Continuing on from last week’s objective of the glute medius and runner’s knee, we move forward with the IT band and specifically, the makeup of it. The IT band is made primarily of dense irregular connective tissue, called fascia. Fascia comes in many forms and is made up of collagen.
Fascia forms pods called fascicles which create honeycomb-like structures within the musculature. Fascicles connect muscles to bones, bones to bones, and also provide separation between muscles and organs.
Another key characteristic of fascia are that they are largely fluid structures. Fascia are like sponges. Hydration is thus very important as it keeps the collagen sheets able to glide between a mucous like protein called glycosaminoglycans (GAG).
When there isn’t adequate hydration, these GAGs glue the collagen sheets together. Not good. The more glued up these collagen sheets get, the more susceptible they become to inflammation, deformation, and even tearing.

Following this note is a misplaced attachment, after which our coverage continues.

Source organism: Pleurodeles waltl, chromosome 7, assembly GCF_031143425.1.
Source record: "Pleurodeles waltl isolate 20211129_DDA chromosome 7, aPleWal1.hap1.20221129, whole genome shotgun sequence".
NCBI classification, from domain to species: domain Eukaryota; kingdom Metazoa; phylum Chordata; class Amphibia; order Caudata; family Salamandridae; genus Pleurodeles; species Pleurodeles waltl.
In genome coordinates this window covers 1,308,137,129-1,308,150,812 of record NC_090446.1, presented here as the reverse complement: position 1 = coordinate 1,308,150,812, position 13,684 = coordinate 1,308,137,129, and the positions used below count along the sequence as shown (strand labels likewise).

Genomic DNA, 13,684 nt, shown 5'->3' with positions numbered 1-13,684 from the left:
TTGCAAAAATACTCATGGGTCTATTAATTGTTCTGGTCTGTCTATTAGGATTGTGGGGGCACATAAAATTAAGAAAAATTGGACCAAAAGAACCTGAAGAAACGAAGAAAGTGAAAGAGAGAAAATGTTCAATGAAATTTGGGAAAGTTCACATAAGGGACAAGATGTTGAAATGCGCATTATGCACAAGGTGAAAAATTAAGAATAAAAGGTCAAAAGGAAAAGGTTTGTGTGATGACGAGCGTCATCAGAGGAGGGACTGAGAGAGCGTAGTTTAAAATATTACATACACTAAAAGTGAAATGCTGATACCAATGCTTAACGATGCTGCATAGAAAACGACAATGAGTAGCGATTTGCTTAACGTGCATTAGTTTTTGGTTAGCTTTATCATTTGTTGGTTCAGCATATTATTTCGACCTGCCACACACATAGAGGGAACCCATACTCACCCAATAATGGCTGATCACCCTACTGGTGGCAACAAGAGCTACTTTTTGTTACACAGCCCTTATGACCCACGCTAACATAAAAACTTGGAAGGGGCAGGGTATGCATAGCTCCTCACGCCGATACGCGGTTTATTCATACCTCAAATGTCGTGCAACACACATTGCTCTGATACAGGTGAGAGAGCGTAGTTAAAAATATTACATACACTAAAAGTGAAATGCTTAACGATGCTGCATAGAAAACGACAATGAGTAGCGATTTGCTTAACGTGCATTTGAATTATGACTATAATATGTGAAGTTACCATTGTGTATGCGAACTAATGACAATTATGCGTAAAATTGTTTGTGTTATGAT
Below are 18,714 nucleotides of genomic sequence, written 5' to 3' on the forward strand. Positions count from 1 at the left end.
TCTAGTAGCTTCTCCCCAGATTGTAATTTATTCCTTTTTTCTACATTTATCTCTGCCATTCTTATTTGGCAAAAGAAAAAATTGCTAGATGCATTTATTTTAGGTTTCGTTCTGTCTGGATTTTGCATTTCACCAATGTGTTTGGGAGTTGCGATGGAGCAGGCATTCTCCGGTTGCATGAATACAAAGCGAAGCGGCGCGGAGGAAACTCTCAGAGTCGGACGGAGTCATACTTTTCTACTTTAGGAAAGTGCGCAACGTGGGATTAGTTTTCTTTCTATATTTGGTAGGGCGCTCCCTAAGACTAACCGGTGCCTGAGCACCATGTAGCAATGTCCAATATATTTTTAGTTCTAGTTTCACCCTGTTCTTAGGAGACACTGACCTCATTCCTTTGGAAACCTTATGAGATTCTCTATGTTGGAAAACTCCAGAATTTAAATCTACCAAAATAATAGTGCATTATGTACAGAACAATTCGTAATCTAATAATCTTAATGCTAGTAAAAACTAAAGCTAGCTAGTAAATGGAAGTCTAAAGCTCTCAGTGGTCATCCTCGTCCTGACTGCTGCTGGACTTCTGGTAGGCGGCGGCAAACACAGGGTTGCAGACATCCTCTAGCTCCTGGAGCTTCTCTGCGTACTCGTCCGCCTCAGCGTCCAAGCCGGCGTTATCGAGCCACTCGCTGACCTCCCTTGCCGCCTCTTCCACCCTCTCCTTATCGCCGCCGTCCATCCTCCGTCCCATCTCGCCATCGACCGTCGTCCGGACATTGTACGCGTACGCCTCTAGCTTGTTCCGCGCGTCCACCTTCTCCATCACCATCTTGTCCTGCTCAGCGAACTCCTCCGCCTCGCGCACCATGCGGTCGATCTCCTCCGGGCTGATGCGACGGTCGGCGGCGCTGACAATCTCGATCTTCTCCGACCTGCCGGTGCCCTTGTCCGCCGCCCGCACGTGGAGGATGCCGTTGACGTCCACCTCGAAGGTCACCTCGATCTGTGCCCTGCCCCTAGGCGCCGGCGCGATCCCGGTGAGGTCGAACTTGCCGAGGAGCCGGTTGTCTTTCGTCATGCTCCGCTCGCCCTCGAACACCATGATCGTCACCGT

Drink more water?
Not exactly. Drinking more water will increase overall hydration but this is not enough to hydrate the fascia tissue. You need to get better pathways for water to reach the fascia (microvacuoles).
How do you do that?
Soft tissue work. If you know anything about soft tissue work, there is nothing soft about it. It is painful. Our fascia are highly innervated, aiding in proprioception as well as nociception. Soft tissue work opens up these pores for the microvacuoles, enabling greater hydration and proper gliding of the collagen sheets against GAG.
Ballistic Force? Oh My Stars and Garters
Severe, ballistic loading of the fascia can lead to temporary vasoelastic deformation and even microtearing.
In cases like runner’s knee, where most likely, due to weakening of the glute medius, the IT band takes a beating. Interestingly this leads to tightening of the quad, especially around the lateral side. Moreover, inflammation will result. Interestingly, muscles, through their epimysia, transmit significant ballistic force to the laterally positioned synergistic muscles as well as the antagonistic ones.
Vleeming A et al.: Proceedings of the 7th Interdisciplinary World Congress on Low Back & Pelvic Pain, Los Angeles, November 9-12, 2010, ISBN 978-90-816016-1-0, page 215-218